The CARES Act Provides Significant Relief With Respect to Distributions From Qualified Retirement Plans
Late last night, the U.S. Senate passed by a vote of 96-0 the Coronavirus Aid, Relief and Economic Security Act (the CARES Act). In addition to, among other things, financial assistance to individuals and certain businesses, the CARES Act provides significant relief with respect to qualified retirement plans. Below is a summary of certain provisions that may impact plan sponsors.
The CARES Act will allow for “coronavirus-related distributions” during 2020 of up to $100,000 from tax-qualified defined contribution plans and IRAs, which distributions will not be subject to the 10% early distribution penalty otherwise applicable to payments made prior to age 59-1/2. Such distributions may be made only to a “qualified individual,” which is defined as an individual (i) who has been diagnosed, or has a spouse or dependent who has been diagnosed, with COVID-19 or SARS-CoV-2, or (ii) who has experienced adverse financial consequences as a result of being quarantined, being furloughed, laid off or having work hours reduced, or being unable to work due to lack of childcare due to the disease. Plan administrators may rely on an employee’s certification that the distribution is being made with respect to a qualified individual. An individual who receives a coronavirus-related distribution may repay it to an eligible retirement plan within three years of taking the distribution. Unless the individual elects to be taxed on the distribution in the year received, the distribution will be included in the individual’s taxable income ratably over a three-year period.
In addition, the CARES Act will increase the limit on loans from qualified retirement plans taken by a qualified individual during the 180-day period beginning on the date the CARES Act is enacted. The limit during such period is the lesser of (i) $100,000 (increased from $50,000), or (ii) the greater of (A) $10,000 or (B) 100% (increased from 50%) of the present value of the qualified individual’s account balance. In addition, the date for making any loan payments that are due between the date the CARES Act is enacted and December 31, 2020 is extended by one year and subsequent repayments will need to be adjusted for any interest accruing during the delay period. Adjustments to loans consistent with the Act will not cause the loan to be treated as a taxable distribution because of the five-year maximum loan term or level amortization requirements normally applicable to loans from qualified retirement plans.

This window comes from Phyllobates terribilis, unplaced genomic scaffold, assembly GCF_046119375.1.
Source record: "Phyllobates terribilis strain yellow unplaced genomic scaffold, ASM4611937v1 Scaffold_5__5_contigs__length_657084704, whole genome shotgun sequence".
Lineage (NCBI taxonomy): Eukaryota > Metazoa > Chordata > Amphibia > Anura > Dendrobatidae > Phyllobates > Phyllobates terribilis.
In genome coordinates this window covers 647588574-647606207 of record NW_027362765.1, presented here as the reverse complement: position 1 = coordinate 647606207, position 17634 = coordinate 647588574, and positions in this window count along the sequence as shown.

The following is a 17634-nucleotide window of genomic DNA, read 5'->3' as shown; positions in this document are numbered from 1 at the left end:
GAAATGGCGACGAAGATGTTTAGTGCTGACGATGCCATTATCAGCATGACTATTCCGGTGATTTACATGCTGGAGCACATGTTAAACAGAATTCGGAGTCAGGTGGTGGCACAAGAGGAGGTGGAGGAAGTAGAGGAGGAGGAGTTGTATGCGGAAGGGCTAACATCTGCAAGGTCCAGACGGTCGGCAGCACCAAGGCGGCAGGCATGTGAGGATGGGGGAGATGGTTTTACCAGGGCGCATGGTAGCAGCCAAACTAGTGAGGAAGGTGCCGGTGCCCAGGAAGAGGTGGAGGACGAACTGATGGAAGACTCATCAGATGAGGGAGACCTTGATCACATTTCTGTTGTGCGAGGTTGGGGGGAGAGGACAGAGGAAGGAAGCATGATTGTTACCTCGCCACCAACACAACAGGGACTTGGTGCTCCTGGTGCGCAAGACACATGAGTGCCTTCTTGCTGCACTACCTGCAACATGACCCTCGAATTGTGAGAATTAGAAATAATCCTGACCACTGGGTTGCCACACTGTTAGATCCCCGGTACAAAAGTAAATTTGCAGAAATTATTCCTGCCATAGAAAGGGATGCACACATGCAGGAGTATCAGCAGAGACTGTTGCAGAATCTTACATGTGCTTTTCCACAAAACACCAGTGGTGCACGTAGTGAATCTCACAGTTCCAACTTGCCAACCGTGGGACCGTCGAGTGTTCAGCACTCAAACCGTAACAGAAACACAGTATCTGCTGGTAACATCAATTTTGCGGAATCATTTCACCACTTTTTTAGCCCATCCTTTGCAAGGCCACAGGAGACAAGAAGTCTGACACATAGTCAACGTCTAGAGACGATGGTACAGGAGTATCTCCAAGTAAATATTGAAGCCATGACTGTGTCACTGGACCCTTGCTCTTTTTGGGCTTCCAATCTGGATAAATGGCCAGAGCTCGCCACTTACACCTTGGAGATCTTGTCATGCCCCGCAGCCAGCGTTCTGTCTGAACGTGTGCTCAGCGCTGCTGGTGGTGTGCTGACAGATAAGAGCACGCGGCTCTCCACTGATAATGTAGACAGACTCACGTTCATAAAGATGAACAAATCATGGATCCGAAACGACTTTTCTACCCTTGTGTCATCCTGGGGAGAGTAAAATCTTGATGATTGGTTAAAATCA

The CARES Act will also allow defined contribution plans (but not defined benefit plans) to suspend making required minimum distributions with respect to 2020. This is designed to give relief to participants who have suffered losses to their accounts from the recent market downturn.
Plan sponsors will be required to amend plans to reflect these changes no later than the last day of the plan year beginning on or after January 1, 2022 (i.e., for a plan with a calendar-year plan year, by December 31, 2022) and operating such plan in accordance with the CARES Act prior to the date of amendment will be treated as being operated in accordance with its terms during such period and, except as may be provided by the Secretary of the Treasury, will not be treated as violating anti-cutback rules under the Internal Revenue Code or ERISA.
Finally, the CARES Act delays any required minimum contributions to single-employer defined benefit plans for 2020 until January 1, 2021. Such contributions will be required to be adjusted for interest from the original due date to the actual payment date.
Plan sponsors should consider contacting their third-party administrators and related plan vendors to determine how the provisions of the CARES Act will impact their tax-qualified retirement plans and what steps may need to be taken to take advantage of this relief.